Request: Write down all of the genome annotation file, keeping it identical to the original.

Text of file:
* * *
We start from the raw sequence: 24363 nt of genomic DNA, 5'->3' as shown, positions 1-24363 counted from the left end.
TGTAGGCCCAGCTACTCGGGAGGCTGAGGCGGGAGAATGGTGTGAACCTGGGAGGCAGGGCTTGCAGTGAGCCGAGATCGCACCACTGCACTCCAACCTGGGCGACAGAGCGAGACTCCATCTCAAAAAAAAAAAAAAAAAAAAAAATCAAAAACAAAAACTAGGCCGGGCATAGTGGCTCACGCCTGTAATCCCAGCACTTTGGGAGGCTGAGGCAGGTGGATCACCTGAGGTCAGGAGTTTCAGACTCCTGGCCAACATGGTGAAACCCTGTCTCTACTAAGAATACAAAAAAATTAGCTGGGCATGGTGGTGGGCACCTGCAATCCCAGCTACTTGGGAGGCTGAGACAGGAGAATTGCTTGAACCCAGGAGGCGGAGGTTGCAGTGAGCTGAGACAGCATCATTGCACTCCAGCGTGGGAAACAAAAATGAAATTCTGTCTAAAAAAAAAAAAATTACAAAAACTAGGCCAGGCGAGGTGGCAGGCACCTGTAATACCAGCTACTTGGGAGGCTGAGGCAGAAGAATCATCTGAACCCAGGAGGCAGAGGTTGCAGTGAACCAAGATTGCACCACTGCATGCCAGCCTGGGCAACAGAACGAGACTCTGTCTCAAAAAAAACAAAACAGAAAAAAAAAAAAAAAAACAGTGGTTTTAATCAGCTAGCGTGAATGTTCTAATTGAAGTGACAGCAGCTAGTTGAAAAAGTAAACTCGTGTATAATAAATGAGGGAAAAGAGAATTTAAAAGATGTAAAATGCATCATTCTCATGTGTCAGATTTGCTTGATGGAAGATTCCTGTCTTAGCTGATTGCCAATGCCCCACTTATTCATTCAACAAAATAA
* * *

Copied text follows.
We start from the raw sequence: 24363 nt of genomic DNA, 5'->3' as shown, positions 1-24363 counted from the left end.
TGTAGGCCCAGCTACTCGGGAGGCTGAGGCGGGAGAATGGTGTGAACCTGGGAGGCAGGGCTTGCAGTGAGCCGAGATCGCACCACTGCACTCCAACCTGGGCGACAGAGCGAGACTCCATCTCAAAAAAAAAAAAAAAAAAAAAAATCAAAAACAAAAACTAGGCCGGGCATAGTGGCTCACGCCTGTAATCCCAGCACTTTGGGAGGCTGAGGCAGGTGGATCACCTGAGGTCAGGAGTTTCAGACTCCTGGCCAACATGGTGAAACCCTGTCTCTACTAAGAATACAAAAAAATTAGCTGGGCATGGTGGTGGGCACCTGCAATCCCAGCTACTTGGGAGGCTGAGACAGGAGAATTGCTTGAACCCAGGAGGCGGAGGTTGCAGTGAGCTGAGACAGCATCATTGCACTCCAGCGTGGGAAACAAAAATGAAATTCTGTCTAAAAAAAAAAAAATTACAAAAACTAGGCCAGGCGAGGTGGCAGGCACCTGTAATACCAGCTACTTGGGAGGCTGAGGCAGAAGAATCATCTGAACCCAGGAGGCAGAGGTTGCAGTGAACCAAGATTGCACCACTGCATGCCAGCCTGGGCAACAGAACGAGACTCTGTCTCAAAAAAAACAAAACAGAAAAAAAAAAAAAAAAACAGTGGTTTTAATCAGCTAGCGTGAATGTTCTAATTGAAGTGACAGCAGCTAGTTGAAAAAGTAAACTCGTGTATAATAAATGAGGGAAAAGAGAATTTAAAAGATGTAAAATGCATCATTCTCATGTGTCAGATTTGCTTGATGGAAGATTCCTGTCTTAGCTGATTGCCAATGCCCCACTTATTCATTCAACAAAATAA